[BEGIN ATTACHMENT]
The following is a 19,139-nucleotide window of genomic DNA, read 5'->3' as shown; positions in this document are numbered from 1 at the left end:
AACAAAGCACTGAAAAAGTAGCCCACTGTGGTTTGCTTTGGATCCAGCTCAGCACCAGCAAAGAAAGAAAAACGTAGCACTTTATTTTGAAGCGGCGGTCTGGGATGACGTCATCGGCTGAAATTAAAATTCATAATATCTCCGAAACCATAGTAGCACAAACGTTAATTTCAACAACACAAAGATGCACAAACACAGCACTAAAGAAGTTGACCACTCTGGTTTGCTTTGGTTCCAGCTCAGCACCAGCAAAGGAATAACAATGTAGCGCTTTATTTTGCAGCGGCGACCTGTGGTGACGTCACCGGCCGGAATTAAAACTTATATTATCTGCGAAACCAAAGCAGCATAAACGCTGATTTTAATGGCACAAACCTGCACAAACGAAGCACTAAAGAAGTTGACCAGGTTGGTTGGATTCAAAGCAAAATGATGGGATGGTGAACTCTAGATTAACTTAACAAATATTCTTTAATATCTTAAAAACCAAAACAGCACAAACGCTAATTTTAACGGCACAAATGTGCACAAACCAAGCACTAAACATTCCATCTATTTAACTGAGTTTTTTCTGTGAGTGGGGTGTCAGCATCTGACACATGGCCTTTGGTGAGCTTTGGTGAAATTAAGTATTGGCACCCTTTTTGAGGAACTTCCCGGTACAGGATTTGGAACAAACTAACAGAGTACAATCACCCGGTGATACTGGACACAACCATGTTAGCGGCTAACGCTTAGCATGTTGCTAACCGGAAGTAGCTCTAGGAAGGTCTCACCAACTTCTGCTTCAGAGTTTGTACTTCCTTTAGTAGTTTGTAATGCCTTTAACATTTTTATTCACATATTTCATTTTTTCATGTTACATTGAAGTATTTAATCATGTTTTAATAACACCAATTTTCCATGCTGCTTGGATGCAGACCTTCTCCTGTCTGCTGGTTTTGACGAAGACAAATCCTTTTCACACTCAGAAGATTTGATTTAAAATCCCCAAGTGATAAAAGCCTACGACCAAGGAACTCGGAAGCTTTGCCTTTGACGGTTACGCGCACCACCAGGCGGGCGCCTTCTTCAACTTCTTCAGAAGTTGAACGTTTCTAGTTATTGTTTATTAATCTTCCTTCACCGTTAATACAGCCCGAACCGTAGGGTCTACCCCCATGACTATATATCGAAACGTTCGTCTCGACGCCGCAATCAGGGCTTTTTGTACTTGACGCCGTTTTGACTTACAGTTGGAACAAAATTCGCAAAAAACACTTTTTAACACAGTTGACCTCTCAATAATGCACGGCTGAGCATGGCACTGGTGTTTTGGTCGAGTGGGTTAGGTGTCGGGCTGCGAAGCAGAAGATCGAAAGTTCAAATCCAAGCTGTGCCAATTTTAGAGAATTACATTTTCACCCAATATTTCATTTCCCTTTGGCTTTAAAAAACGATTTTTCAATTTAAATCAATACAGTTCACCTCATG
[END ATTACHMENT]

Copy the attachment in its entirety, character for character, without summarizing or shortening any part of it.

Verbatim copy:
The following is a 19,139-nucleotide window of genomic DNA, read 5'->3' as shown; positions in this document are numbered from 1 at the left end:
AACAAAGCACTGAAAAAGTAGCCCACTGTGGTTTGCTTTGGATCCAGCTCAGCACCAGCAAAGAAAGAAAAACGTAGCACTTTATTTTGAAGCGGCGGTCTGGGATGACGTCATCGGCTGAAATTAAAATTCATAATATCTCCGAAACCATAGTAGCACAAACGTTAATTTCAACAACACAAAGATGCACAAACACAGCACTAAAGAAGTTGACCACTCTGGTTTGCTTTGGTTCCAGCTCAGCACCAGCAAAGGAATAACAATGTAGCGCTTTATTTTGCAGCGGCGACCTGTGGTGACGTCACCGGCCGGAATTAAAACTTATATTATCTGCGAAACCAAAGCAGCATAAACGCTGATTTTAATGGCACAAACCTGCACAAACGAAGCACTAAAGAAGTTGACCAGGTTGGTTGGATTCAAAGCAAAATGATGGGATGGTGAACTCTAGATTAACTTAACAAATATTCTTTAATATCTTAAAAACCAAAACAGCACAAACGCTAATTTTAACGGCACAAATGTGCACAAACCAAGCACTAAACATTCCATCTATTTAACTGAGTTTTTTCTGTGAGTGGGGTGTCAGCATCTGACACATGGCCTTTGGTGAGCTTTGGTGAAATTAAGTATTGGCACCCTTTTTGAGGAACTTCCCGGTACAGGATTTGGAACAAACTAACAGAGTACAATCACCCGGTGATACTGGACACAACCATGTTAGCGGCTAACGCTTAGCATGTTGCTAACCGGAAGTAGCTCTAGGAAGGTCTCACCAACTTCTGCTTCAGAGTTTGTACTTCCTTTAGTAGTTTGTAATGCCTTTAACATTTTTATTCACATATTTCATTTTTTCATGTTACATTGAAGTATTTAATCATGTTTTAATAACACCAATTTTCCATGCTGCTTGGATGCAGACCTTCTCCTGTCTGCTGGTTTTGACGAAGACAAATCCTTTTCACACTCAGAAGATTTGATTTAAAATCCCCAAGTGATAAAAGCCTACGACCAAGGAACTCGGAAGCTTTGCCTTTGACGGTTACGCGCACCACCAGGCGGGCGCCTTCTTCAACTTCTTCAGAAGTTGAACGTTTCTAGTTATTGTTTATTAATCTTCCTTCACCGTTAATACAGCCCGAACCGTAGGGTCTACCCCCATGACTATATATCGAAACGTTCGTCTCGACGCCGCAATCAGGGCTTTTTGTACTTGACGCCGTTTTGACTTACAGTTGGAACAAAATTCGCAAAAAACACTTTTTAACACAGTTGACCTCTCAATAATGCACGGCTGAGCATGGCACTGGTGTTTTGGTCGAGTGGGTTAGGTGTCGGGCTGCGAAGCAGAAGATCGAAAGTTCAAATCCAAGCTGTGCCAATTTTAGAGAATTACATTTTCACCCAATATTTCATTTCCCTTTGGCTTTAAAAAACGATTTTTCAATTTAAATCAATACAGTTCACCTCATG